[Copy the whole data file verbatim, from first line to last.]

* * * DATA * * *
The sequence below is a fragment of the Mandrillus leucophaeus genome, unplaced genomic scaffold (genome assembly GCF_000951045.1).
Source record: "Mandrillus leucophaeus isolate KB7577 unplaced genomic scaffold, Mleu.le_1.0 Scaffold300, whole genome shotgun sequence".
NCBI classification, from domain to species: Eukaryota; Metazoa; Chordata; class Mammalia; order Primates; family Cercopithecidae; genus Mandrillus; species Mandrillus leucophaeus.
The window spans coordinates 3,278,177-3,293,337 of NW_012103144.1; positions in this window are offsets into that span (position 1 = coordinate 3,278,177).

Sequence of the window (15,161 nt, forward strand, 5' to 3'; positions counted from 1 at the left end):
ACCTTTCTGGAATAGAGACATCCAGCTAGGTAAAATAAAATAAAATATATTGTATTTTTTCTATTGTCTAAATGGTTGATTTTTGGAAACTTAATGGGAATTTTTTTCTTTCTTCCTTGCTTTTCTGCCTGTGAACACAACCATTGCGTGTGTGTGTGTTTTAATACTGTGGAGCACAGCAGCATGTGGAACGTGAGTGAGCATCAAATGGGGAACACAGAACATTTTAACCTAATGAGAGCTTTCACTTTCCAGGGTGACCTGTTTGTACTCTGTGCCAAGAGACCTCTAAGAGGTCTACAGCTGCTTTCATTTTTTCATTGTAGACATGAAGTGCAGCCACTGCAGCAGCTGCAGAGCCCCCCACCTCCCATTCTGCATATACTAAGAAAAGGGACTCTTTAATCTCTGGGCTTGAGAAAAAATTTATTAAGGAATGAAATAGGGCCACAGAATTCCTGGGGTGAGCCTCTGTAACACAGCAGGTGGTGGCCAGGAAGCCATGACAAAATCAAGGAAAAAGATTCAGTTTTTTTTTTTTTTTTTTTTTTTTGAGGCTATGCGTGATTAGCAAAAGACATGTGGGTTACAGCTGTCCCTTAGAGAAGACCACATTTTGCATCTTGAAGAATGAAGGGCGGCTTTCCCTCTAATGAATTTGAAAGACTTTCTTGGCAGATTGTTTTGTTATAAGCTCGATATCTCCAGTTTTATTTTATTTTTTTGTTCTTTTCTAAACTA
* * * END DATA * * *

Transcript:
The sequence below is a fragment of the Mandrillus leucophaeus genome, unplaced genomic scaffold (genome assembly GCF_000951045.1).
Source record: "Mandrillus leucophaeus isolate KB7577 unplaced genomic scaffold, Mleu.le_1.0 Scaffold300, whole genome shotgun sequence".
NCBI classification, from domain to species: Eukaryota; Metazoa; Chordata; class Mammalia; order Primates; family Cercopithecidae; genus Mandrillus; species Mandrillus leucophaeus.
The window spans coordinates 3,278,177-3,293,337 of NW_012103144.1; positions in this window are offsets into that span (position 1 = coordinate 3,278,177).

Sequence of the window (15,161 nt, forward strand, 5' to 3'; positions counted from 1 at the left end):
ACCTTTCTGGAATAGAGACATCCAGCTAGGTAAAATAAAATAAAATATATTGTATTTTTTCTATTGTCTAAATGGTTGATTTTTGGAAACTTAATGGGAATTTTTTTCTTTCTTCCTTGCTTTTCTGCCTGTGAACACAACCATTGCGTGTGTGTGTGTTTTAATACTGTGGAGCACAGCAGCATGTGGAACGTGAGTGAGCATCAAATGGGGAACACAGAACATTTTAACCTAATGAGAGCTTTCACTTTCCAGGGTGACCTGTTTGTACTCTGTGCCAAGAGACCTCTAAGAGGTCTACAGCTGCTTTCATTTTTTCATTGTAGACATGAAGTGCAGCCACTGCAGCAGCTGCAGAGCCCCCCACCTCCCATTCTGCATATACTAAGAAAAGGGACTCTTTAATCTCTGGGCTTGAGAAAAAATTTATTAAGGAATGAAATAGGGCCACAGAATTCCTGGGGTGAGCCTCTGTAACACAGCAGGTGGTGGCCAGGAAGCCATGACAAAATCAAGGAAAAAGATTCAGTTTTTTTTTTTTTTTTTTTTTTTTGAGGCTATGCGTGATTAGCAAAAGACATGTGGGTTACAGCTGTCCCTTAGAGAAGACCACATTTTGCATCTTGAAGAATGAAGGGCGGCTTTCCCTCTAATGAATTTGAAAGACTTTCTTGGCAGATTGTTTTGTTATAAGCTCGATATCTCCAGTTTTATTTTATTTTTTTGTTCTTTTCTAAACTA